Polyamines are small polycationic molecules found in almost all cells and associated with a wide variety of physiological processes. In recent years it has become increasingly clear that, in addition to core physiological functions, polyamines play a crucial role in bacterial pathogenesis. Considerable evidence has built up that bacteria have evolved mechanisms to turn these molecules to their own advantage and a novel standpoint to look at host-bacterium interactions emerges from the interplay among polyamines, host cells and infecting bacteria. In this review, we highlight how human bacterial pathogens have developed their own resourceful strategies to exploit polyamines or manipulate polyamine-related processes to optimize their fitness within the host. Besides contributing to a better understanding of the complex relationship between a pathogen and its host, acquisitions in this field have a significant potential towards the development of novel antibacterial therapeutic approaches.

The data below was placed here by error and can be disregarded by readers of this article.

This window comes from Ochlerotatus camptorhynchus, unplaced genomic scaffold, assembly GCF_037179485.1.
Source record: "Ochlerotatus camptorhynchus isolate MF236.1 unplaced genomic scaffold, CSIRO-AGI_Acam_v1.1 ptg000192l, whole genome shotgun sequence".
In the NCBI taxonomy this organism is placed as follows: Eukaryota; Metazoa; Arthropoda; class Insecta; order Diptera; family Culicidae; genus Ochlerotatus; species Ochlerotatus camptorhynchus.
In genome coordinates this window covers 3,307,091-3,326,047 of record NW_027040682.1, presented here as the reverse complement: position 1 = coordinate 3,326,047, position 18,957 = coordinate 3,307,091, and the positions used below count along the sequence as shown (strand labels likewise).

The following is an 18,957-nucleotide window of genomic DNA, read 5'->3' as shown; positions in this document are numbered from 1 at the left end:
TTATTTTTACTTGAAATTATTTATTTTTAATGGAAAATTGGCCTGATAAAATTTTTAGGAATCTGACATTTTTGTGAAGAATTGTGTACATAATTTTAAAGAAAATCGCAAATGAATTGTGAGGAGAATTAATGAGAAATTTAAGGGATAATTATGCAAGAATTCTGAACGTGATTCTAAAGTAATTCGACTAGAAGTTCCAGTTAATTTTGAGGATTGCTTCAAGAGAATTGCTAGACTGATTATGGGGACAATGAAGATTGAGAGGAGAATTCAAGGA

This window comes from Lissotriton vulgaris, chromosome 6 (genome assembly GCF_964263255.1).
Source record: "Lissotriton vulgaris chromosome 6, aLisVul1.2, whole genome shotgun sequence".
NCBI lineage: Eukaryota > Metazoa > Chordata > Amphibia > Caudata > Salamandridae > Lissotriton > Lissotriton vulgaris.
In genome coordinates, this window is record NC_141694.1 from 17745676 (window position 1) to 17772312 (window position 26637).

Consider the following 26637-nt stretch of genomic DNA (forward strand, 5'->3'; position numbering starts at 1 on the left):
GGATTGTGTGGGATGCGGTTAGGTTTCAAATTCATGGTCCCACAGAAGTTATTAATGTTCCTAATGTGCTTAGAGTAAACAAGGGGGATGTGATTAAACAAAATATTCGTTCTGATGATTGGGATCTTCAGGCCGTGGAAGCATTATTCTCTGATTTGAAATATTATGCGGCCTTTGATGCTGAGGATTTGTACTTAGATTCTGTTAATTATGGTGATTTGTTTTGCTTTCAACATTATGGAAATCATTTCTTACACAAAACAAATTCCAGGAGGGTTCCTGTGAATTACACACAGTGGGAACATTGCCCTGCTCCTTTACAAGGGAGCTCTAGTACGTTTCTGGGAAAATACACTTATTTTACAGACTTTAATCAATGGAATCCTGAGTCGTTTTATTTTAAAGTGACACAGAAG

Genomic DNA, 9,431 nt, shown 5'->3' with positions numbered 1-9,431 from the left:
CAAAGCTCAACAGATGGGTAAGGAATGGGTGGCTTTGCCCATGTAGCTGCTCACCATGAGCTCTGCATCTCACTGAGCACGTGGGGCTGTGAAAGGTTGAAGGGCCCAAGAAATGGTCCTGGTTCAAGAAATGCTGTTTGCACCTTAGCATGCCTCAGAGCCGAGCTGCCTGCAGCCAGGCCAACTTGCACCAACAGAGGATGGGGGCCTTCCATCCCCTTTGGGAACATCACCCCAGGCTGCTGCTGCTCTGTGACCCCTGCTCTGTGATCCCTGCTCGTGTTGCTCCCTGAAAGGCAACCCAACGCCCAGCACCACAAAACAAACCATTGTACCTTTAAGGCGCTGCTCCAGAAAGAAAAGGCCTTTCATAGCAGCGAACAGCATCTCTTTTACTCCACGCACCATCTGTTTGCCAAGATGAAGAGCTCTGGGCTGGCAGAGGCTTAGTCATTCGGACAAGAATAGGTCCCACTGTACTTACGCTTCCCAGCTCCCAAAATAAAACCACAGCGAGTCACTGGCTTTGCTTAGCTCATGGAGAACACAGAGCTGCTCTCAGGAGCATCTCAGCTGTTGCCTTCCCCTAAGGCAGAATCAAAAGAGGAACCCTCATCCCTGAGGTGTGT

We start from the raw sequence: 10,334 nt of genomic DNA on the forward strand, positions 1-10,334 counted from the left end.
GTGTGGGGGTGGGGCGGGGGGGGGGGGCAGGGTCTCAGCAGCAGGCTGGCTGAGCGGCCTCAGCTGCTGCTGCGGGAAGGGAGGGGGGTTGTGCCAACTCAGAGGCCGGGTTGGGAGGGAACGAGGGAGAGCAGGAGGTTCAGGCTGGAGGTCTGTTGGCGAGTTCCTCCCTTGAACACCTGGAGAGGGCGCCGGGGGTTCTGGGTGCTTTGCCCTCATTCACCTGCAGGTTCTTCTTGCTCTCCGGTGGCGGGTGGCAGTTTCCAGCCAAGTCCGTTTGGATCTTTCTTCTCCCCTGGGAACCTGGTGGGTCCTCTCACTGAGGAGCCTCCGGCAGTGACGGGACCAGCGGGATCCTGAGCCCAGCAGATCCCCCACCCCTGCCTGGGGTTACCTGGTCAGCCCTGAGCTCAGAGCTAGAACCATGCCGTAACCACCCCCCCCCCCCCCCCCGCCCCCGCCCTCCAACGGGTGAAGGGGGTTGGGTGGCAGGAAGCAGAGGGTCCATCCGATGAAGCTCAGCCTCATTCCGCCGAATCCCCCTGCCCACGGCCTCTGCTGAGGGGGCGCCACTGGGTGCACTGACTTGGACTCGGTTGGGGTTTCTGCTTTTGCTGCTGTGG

Di Martino, M.L., Campilongo, R., Casalino, M.A., Micheli, G., Colonna, B., Prosseda, G. (2013). Polyamines: emerging players in bacteria-host interactions. INTERNATIONAL JOURNAL OF MEDICAL MICROBIOLOGY, 303(8), 484-491 [10.1016/j.ijmm.2013.06.008].